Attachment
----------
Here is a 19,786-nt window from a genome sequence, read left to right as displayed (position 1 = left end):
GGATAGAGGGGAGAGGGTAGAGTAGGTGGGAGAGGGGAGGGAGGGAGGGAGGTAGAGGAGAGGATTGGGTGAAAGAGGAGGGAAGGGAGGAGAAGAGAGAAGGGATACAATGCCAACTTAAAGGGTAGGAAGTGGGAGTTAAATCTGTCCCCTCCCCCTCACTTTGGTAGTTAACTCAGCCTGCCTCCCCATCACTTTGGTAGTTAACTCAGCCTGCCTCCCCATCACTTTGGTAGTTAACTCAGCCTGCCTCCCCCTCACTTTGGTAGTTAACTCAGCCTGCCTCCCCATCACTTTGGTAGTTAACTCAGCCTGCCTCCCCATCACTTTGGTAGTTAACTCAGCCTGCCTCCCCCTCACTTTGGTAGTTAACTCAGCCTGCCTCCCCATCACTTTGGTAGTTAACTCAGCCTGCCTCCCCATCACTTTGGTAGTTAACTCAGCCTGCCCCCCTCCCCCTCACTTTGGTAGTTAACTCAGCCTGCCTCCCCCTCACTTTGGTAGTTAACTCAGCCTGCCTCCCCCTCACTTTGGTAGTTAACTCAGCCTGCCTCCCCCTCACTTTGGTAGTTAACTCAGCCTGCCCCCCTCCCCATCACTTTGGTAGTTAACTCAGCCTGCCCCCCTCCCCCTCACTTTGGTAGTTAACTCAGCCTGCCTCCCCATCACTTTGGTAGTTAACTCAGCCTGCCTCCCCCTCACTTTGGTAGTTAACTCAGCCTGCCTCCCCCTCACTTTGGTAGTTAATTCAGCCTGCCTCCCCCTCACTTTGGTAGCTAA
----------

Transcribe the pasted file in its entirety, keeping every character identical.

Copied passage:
Here is a 19,786-nt window from a genome sequence, read left to right as displayed (position 1 = left end):
GGATAGAGGGGAGAGGGTAGAGTAGGTGGGAGAGGGGAGGGAGGGAGGGAGGTAGAGGAGAGGATTGGGTGAAAGAGGAGGGAAGGGAGGAGAAGAGAGAAGGGATACAATGCCAACTTAAAGGGTAGGAAGTGGGAGTTAAATCTGTCCCCTCCCCCTCACTTTGGTAGTTAACTCAGCCTGCCTCCCCATCACTTTGGTAGTTAACTCAGCCTGCCTCCCCATCACTTTGGTAGTTAACTCAGCCTGCCTCCCCCTCACTTTGGTAGTTAACTCAGCCTGCCTCCCCATCACTTTGGTAGTTAACTCAGCCTGCCTCCCCATCACTTTGGTAGTTAACTCAGCCTGCCTCCCCCTCACTTTGGTAGTTAACTCAGCCTGCCTCCCCATCACTTTGGTAGTTAACTCAGCCTGCCTCCCCATCACTTTGGTAGTTAACTCAGCCTGCCCCCCTCCCCCTCACTTTGGTAGTTAACTCAGCCTGCCTCCCCCTCACTTTGGTAGTTAACTCAGCCTGCCTCCCCCTCACTTTGGTAGTTAACTCAGCCTGCCTCCCCCTCACTTTGGTAGTTAACTCAGCCTGCCCCCCTCCCCATCACTTTGGTAGTTAACTCAGCCTGCCCCCCTCCCCCTCACTTTGGTAGTTAACTCAGCCTGCCTCCCCATCACTTTGGTAGTTAACTCAGCCTGCCTCCCCCTCACTTTGGTAGTTAACTCAGCCTGCCTCCCCCTCACTTTGGTAGTTAATTCAGCCTGCCTCCCCCTCACTTTGGTAGCTAA